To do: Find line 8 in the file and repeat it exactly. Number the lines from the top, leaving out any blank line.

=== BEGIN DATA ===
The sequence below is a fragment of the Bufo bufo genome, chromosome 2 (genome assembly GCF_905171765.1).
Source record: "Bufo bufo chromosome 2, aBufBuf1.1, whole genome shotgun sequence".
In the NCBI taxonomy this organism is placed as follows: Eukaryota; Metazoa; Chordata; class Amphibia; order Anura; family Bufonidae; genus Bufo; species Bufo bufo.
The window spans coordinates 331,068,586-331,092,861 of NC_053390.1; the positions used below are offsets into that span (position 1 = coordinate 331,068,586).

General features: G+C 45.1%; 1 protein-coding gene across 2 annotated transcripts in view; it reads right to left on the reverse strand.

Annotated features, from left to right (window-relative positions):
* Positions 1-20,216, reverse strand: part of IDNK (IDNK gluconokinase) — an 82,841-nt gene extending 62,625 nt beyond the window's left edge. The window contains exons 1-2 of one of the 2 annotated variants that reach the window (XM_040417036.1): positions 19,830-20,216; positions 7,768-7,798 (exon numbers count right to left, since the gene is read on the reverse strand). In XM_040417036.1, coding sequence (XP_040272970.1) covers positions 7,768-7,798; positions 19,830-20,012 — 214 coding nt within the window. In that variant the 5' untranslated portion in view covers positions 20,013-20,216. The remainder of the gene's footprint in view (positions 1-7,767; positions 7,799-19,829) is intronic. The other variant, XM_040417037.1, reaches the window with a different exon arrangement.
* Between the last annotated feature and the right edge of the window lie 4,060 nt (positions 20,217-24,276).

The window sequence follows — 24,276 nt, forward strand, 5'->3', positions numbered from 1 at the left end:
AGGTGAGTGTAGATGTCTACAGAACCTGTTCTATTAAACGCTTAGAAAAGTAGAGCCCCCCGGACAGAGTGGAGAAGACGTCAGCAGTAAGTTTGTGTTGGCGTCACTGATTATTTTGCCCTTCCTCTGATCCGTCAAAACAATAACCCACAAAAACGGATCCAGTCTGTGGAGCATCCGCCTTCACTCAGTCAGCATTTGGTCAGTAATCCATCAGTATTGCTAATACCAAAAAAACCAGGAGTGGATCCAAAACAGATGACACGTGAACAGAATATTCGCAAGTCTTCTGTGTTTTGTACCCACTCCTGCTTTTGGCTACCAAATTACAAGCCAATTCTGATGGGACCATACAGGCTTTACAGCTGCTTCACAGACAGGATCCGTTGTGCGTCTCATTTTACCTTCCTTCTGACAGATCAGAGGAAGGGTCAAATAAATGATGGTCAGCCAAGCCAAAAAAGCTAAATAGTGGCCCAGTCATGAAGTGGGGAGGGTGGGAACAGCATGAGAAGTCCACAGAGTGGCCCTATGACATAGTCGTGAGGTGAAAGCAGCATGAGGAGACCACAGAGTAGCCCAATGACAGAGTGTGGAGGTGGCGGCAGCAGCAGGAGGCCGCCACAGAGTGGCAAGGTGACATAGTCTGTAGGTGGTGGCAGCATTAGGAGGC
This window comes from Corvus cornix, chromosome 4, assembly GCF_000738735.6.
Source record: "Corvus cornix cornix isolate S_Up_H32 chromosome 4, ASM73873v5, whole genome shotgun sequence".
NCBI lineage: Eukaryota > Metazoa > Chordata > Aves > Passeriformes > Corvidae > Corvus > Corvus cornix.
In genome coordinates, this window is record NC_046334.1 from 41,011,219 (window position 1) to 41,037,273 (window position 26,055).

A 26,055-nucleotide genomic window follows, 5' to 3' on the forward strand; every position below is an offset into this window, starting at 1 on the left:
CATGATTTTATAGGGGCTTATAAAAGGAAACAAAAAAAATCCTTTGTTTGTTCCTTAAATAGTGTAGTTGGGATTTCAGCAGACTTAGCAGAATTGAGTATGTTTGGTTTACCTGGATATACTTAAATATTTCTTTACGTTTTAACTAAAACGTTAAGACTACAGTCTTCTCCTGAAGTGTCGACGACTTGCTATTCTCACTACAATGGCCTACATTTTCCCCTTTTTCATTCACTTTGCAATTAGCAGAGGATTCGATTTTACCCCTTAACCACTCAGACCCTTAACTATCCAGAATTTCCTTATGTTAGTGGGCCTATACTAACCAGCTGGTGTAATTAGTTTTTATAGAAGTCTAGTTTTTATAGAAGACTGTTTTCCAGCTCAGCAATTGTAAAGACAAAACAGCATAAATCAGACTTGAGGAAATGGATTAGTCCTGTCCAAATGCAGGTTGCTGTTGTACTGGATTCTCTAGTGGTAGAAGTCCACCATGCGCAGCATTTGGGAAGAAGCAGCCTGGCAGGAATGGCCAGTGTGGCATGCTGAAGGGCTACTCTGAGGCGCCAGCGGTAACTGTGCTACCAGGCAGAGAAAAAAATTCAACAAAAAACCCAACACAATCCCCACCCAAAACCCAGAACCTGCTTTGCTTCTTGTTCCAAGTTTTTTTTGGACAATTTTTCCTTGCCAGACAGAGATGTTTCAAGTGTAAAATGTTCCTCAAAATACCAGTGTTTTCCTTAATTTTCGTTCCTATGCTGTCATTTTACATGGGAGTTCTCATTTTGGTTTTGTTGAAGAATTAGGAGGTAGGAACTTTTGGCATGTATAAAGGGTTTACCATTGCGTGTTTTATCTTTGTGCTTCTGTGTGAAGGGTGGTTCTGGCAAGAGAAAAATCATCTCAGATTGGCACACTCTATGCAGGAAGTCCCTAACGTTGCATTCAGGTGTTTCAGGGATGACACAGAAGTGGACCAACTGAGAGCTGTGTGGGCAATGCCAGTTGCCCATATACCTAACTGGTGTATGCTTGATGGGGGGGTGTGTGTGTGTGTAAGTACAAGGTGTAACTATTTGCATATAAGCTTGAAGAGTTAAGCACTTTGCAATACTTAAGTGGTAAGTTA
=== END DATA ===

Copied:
* Between the last annotated feature and the right edge of the window lie 4,060 nt (positions 20,217-24,276).